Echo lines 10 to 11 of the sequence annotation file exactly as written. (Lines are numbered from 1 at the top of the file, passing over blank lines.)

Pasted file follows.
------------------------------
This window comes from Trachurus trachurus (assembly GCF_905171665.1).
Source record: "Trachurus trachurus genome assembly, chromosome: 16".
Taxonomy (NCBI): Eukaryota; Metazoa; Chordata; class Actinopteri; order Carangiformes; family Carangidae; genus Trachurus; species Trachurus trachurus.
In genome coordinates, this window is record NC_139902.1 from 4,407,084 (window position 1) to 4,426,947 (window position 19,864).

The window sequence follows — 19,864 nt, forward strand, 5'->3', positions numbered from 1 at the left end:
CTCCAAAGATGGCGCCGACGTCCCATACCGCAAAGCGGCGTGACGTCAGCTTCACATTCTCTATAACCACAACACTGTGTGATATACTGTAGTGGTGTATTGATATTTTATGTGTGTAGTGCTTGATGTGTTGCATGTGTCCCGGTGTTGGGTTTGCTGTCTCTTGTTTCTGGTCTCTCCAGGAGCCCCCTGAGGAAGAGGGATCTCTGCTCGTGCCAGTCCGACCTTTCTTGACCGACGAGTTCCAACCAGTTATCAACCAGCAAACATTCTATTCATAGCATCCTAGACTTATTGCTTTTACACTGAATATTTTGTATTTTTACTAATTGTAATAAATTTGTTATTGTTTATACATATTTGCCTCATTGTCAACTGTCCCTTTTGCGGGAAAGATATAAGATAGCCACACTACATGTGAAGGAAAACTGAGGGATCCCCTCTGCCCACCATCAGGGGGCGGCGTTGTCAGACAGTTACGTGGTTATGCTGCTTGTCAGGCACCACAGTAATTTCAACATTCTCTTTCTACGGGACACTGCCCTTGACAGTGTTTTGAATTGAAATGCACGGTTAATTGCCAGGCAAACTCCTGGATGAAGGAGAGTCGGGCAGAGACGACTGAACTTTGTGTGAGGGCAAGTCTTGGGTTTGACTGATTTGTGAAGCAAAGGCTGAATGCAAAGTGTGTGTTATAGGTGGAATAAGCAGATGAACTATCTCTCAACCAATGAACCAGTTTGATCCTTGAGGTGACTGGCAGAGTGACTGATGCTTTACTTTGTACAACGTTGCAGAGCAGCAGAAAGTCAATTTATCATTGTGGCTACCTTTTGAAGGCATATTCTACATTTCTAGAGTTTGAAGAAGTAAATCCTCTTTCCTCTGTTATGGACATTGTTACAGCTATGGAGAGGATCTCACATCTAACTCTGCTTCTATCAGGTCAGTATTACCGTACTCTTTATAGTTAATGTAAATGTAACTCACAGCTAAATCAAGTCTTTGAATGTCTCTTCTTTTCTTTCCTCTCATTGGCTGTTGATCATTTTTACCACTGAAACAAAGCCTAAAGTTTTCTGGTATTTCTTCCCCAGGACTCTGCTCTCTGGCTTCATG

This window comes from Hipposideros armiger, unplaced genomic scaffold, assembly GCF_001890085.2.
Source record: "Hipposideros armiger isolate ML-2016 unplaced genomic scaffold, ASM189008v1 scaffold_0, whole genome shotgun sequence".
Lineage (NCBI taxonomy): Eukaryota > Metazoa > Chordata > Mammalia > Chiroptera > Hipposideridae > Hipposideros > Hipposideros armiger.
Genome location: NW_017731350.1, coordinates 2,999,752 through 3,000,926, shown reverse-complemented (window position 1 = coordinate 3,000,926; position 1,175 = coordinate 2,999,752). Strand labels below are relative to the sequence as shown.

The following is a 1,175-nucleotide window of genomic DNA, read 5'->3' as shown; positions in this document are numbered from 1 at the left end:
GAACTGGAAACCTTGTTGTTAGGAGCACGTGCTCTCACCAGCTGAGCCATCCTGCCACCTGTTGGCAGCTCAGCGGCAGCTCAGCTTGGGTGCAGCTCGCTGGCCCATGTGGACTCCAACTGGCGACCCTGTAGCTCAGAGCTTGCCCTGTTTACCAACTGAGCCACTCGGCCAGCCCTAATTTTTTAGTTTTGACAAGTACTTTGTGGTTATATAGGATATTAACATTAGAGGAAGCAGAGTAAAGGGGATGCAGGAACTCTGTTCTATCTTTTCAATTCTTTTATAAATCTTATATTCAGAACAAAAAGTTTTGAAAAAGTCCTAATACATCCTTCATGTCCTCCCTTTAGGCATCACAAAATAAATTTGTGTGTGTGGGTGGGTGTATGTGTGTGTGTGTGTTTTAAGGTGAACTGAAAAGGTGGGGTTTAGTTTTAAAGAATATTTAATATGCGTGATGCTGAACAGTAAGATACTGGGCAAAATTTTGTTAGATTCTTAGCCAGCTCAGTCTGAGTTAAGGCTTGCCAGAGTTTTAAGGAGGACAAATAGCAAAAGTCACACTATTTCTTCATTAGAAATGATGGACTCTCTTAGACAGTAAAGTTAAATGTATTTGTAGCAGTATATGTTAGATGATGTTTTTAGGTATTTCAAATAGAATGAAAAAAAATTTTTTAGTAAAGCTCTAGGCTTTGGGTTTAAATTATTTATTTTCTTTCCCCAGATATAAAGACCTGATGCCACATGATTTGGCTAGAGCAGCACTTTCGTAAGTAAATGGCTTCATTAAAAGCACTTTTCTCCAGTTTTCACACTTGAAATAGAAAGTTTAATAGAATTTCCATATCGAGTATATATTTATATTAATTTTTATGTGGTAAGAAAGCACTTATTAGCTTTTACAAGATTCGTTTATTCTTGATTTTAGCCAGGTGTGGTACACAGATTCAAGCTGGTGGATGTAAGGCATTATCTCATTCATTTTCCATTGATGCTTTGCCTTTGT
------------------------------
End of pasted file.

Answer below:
Genome location: NW_017731350.1, coordinates 2,999,752 through 3,000,926, shown reverse-complemented (window position 1 = coordinate 3,000,926; position 1,175 = coordinate 2,999,752). Strand labels below are relative to the sequence as shown.

The following is a 1,175-nucleotide window of genomic DNA, read 5'->3' as shown; positions in this document are numbered from 1 at the left end: